Denies Rumors of Political Aspiration
By Susan Reines
September 25 – Bobby Shriver’s campaign for City Council has focused unprecedented national attention on the city’s politics and generated rumors in newspapers across the state that the newest member of the Kennedy/Shriver clan to jump into the political arena is shooting for far more than a council seat.
With Assembly member Fran Pavley reaching her term limit in 2006, rumors are swirling from Sacramento to Santa Monica that the nephew of President John F. Kennedy is positioning himself for a run at the legislature.
“It took campaign-watchers in the Assembly all of about one minute” after Shriver announced his council candidacy to begin speculating that he would run for an assembly seat in 2006, columnist Timm Herdt wrote in the Ventura County Star.
But it appears the widespread speculation that Shriver is trying to use the council as a stepping stone to higher government office stems from nothing more than his illustrious genes. Shriver has firmly denied that he desires any political office outside the city.
Asked if he had higher political aspirations, Shriver told The Lookout last week, “No, no, no. I’ve spent my life getting to Santa Monica and I don’t want to leave.”
He said he would not want to live in Sacramento or Washington “when I can live in Santa Monica.”
Council Member Bob Holbrook, who helped Shriver gather the necessary signatures to make the ballot, said the candidate has told him that he had no desire to run for office outside the city.
“The answer is, from talking to Bobby, that he doesn’t have the least bit of interest in running for state assembly or anything else,” Holbrook said.
Holbrook pointed out that Santa Monica -- which has never had a council member move on to higher elected office -- would not be a likely place for Shriver to start were he seeking to launch a political career.
Santa Monica is “not a good place politically to be coming from,” Holbrook said. “Santa Monica politicians are not viewed as being mainstream Democrats,” he said, citing the council’s 2001 approval of an unprecedented living wage law as an example.
“Even if you were the mayor of Santa Monica it would be very, very difficult” to launch a political career using the council as a stepping stone, said Holbrook, who is serving his 14th year on the council.
Holbrook also noted that it would be “much more difficult” for Shriver to run for council than for State assembly, because Santa Monica places strict limits on campaign donations. Shriver, Holbrook said, has donors who would likely be willing to give much more than the $250 individual donors are allowed to contribute to City campaigns.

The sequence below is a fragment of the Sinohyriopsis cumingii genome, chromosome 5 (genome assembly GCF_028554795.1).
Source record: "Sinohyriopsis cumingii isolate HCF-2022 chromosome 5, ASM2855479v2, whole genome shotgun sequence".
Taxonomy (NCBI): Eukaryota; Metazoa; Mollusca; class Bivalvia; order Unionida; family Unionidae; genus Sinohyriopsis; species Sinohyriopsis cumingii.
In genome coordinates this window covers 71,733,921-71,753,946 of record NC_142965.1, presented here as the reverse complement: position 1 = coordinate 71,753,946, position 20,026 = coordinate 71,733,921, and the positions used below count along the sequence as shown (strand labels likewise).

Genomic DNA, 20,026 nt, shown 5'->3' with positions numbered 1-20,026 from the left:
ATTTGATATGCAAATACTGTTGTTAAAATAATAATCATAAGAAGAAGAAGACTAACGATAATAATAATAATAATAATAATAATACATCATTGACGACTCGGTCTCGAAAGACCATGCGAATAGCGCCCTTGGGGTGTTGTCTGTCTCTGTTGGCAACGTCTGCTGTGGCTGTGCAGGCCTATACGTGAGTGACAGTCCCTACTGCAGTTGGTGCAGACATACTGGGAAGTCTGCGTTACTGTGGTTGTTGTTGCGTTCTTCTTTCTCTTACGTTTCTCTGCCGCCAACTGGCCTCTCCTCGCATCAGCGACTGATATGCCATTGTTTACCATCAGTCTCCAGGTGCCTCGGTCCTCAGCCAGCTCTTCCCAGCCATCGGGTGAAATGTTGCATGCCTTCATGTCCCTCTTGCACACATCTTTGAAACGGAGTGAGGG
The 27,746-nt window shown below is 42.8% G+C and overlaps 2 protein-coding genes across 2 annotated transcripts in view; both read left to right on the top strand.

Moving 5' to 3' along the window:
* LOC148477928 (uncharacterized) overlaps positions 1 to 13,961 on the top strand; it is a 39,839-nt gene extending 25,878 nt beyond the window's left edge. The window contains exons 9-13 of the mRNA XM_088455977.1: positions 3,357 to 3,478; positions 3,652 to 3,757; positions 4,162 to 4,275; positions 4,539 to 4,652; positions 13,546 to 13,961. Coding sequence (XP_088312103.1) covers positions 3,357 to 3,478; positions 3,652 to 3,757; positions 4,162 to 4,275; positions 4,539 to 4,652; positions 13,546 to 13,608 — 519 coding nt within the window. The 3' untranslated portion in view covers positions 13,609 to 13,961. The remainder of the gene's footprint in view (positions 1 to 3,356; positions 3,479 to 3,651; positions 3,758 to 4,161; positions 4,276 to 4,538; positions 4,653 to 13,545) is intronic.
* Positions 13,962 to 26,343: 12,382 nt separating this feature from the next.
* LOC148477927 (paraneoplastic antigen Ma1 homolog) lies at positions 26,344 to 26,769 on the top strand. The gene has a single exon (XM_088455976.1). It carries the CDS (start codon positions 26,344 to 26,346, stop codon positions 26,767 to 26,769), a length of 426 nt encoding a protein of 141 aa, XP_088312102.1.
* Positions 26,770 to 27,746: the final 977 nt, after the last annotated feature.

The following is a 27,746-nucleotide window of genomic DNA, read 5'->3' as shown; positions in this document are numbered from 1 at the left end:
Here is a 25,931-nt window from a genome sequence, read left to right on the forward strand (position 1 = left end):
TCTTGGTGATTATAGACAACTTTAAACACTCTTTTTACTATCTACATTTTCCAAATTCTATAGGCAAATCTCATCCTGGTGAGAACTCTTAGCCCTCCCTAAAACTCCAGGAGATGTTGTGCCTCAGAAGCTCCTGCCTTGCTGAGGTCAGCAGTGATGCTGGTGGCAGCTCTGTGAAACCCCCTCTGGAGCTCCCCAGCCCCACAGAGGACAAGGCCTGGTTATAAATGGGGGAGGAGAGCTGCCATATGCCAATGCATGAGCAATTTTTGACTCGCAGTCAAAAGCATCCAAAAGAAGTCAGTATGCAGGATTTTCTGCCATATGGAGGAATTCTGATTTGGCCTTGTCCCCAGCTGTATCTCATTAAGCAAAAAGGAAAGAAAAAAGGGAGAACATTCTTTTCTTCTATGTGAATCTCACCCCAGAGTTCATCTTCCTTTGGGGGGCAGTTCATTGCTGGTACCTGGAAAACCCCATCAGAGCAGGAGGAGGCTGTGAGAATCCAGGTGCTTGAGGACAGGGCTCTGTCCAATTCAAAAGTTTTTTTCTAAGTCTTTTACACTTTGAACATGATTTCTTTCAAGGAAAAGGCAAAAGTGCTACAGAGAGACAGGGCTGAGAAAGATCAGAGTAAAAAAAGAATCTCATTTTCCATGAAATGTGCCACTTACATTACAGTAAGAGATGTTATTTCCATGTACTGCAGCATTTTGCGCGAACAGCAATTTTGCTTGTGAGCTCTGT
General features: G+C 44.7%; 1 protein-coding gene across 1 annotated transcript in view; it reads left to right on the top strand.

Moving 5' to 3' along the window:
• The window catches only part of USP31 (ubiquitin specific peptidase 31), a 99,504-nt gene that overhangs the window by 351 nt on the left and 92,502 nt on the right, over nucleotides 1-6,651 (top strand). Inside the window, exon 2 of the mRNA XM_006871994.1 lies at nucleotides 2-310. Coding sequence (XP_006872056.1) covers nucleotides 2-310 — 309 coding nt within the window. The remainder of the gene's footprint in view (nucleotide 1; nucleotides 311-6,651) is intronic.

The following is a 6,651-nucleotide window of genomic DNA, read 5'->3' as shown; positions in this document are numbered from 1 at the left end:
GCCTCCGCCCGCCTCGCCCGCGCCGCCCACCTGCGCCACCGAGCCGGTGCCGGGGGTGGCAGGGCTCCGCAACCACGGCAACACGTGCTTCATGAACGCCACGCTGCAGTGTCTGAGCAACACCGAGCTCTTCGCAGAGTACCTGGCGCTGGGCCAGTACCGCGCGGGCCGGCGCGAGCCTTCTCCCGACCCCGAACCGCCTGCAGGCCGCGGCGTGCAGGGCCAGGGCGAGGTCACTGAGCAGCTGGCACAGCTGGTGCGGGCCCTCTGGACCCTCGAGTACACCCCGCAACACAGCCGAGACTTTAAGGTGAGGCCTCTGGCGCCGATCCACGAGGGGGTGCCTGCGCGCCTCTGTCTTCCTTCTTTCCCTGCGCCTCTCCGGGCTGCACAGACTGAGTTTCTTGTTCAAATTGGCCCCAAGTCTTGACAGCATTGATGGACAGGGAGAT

While Santa Monica’s council races have not typically attracted media attention outside the city, Shriver’s bid has focused an unprecedented spotlight on the City government.
Shriver’s bid for the council has been featured on CNN and in newspapers across the globe, from the Sacramento Bee to Austria’s Der Standard.
Some have speculated that the media attention and Shriver’s family background have placed him into a “can’t lose” situation, with an embarrassing defeat sure to grab headlines.
Shriver, however, said he feels no pressure from the widespread attention.
“I’m pretty used to that kind of thing,” he said. “At the end of the day, it’s not really surprising.” Shriver added that, if anything, he would be “surprised if they didn’t” cover his race.
“I hope it (the attention) is good for the city,” Shriver said, adding that his focus has been on local issues, not on publicity.
“My challenge in the race has been to get my message out,” he said.
Shriver’s message: City government has focused its attention on superfluous issues and has not been respectful of its constituents. This, the candidate says, is illustrated by the now-notorious controversy that resulted when the City threatened violators of the municipal hedge height limit with $25,000 per day fines.
Council Member Michael Feinstein, one of Shriver’s 13 opponents for the four open seats on the council, seemed unruffled by the attention Shriver has garnered.
"National attention is nice, but the value will be if it translates
into increased resident participation here at home,” Feinstein said, when
asked how the attention would affect the race. “I think it can, and I
hope it does."
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